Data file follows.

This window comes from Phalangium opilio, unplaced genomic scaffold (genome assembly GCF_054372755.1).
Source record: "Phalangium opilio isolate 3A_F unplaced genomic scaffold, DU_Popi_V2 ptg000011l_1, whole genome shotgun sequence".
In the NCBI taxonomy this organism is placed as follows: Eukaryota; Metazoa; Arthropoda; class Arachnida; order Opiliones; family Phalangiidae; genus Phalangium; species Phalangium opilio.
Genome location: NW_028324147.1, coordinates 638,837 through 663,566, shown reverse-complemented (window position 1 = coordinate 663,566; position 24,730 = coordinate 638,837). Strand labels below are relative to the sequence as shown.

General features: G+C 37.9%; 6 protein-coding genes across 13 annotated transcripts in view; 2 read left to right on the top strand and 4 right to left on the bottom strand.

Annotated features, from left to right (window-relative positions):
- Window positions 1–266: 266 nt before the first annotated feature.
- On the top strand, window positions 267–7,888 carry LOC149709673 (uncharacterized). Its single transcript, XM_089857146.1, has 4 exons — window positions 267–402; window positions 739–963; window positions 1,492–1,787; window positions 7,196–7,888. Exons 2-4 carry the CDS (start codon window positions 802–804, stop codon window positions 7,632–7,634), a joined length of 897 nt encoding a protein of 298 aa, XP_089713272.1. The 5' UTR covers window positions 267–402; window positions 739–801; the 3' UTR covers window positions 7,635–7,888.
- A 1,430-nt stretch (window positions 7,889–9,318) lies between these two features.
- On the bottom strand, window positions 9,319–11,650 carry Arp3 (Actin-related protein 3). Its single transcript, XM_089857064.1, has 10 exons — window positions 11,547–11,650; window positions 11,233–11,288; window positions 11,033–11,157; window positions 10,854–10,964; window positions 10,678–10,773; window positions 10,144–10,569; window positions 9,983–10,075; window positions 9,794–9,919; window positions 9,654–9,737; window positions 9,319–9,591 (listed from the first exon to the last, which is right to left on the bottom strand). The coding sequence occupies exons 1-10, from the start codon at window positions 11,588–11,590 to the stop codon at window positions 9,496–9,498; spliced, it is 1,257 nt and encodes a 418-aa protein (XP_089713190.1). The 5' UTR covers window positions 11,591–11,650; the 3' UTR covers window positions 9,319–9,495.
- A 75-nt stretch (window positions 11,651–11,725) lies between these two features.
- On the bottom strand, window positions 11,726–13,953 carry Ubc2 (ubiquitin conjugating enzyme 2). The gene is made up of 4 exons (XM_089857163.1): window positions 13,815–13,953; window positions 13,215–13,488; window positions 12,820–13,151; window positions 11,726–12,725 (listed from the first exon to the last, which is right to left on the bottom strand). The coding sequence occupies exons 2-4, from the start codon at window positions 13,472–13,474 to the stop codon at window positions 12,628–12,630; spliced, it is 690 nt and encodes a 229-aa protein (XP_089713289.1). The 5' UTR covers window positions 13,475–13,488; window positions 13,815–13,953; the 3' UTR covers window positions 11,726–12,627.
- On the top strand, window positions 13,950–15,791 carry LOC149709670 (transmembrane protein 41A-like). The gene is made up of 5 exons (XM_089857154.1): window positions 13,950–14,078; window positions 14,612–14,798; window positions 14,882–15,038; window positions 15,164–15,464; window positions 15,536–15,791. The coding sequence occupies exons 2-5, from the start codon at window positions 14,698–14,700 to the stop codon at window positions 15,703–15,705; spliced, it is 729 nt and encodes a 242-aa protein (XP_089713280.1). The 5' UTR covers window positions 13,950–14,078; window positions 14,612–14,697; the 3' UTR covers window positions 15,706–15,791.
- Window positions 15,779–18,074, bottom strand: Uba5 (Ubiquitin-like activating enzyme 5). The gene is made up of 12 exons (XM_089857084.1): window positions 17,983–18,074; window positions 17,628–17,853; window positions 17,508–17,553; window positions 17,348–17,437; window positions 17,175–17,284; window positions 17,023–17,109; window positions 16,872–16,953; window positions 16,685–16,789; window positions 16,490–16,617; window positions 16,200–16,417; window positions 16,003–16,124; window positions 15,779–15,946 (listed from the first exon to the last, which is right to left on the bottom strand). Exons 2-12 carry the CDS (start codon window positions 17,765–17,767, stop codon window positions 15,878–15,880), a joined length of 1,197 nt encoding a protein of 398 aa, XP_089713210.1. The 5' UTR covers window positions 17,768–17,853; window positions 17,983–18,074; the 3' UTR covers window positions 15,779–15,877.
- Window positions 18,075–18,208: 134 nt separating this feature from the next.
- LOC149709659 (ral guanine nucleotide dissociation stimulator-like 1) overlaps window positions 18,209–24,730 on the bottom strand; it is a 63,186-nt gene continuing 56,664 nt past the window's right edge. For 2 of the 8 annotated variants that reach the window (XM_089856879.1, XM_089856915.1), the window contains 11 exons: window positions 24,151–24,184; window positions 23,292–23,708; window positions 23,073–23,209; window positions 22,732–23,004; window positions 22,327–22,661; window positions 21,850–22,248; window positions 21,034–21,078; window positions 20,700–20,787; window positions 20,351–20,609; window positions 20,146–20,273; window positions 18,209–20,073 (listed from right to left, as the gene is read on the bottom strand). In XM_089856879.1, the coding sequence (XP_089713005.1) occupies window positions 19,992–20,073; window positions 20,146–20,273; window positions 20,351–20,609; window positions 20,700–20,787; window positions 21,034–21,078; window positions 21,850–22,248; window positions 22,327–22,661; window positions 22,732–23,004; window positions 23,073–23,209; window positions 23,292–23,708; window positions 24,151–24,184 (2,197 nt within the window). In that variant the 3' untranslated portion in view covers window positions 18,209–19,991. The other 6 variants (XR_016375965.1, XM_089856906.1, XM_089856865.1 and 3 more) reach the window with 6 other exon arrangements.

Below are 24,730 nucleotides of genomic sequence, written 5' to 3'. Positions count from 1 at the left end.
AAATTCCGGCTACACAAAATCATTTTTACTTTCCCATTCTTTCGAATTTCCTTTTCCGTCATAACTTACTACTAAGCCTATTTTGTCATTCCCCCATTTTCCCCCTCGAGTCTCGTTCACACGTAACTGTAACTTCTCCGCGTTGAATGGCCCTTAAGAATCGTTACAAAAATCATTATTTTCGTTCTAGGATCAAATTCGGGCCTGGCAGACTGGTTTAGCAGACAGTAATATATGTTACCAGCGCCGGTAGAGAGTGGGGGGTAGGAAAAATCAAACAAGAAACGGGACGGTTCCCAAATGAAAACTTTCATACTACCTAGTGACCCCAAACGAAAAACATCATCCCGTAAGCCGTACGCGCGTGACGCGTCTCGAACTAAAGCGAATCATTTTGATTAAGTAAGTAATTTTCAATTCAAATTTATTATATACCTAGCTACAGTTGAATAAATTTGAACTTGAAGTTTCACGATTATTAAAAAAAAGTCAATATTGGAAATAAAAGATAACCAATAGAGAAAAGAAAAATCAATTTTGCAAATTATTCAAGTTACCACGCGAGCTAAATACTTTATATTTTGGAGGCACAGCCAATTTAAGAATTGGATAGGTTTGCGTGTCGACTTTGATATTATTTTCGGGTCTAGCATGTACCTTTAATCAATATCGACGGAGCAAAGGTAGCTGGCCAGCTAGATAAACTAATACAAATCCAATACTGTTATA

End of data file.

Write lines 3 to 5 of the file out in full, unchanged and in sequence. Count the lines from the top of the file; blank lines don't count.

In the NCBI taxonomy this organism is placed as follows: Eukaryota; Metazoa; Arthropoda; class Arachnida; order Opiliones; family Phalangiidae; genus Phalangium; species Phalangium opilio.
Genome location: NW_028324147.1, coordinates 638,837 through 663,566, shown reverse-complemented (window position 1 = coordinate 663,566; position 24,730 = coordinate 638,837). Strand labels below are relative to the sequence as shown.

General features: G+C 37.9%; 6 protein-coding genes across 13 annotated transcripts in view; 2 read left to right on the top strand and 4 right to left on the bottom strand.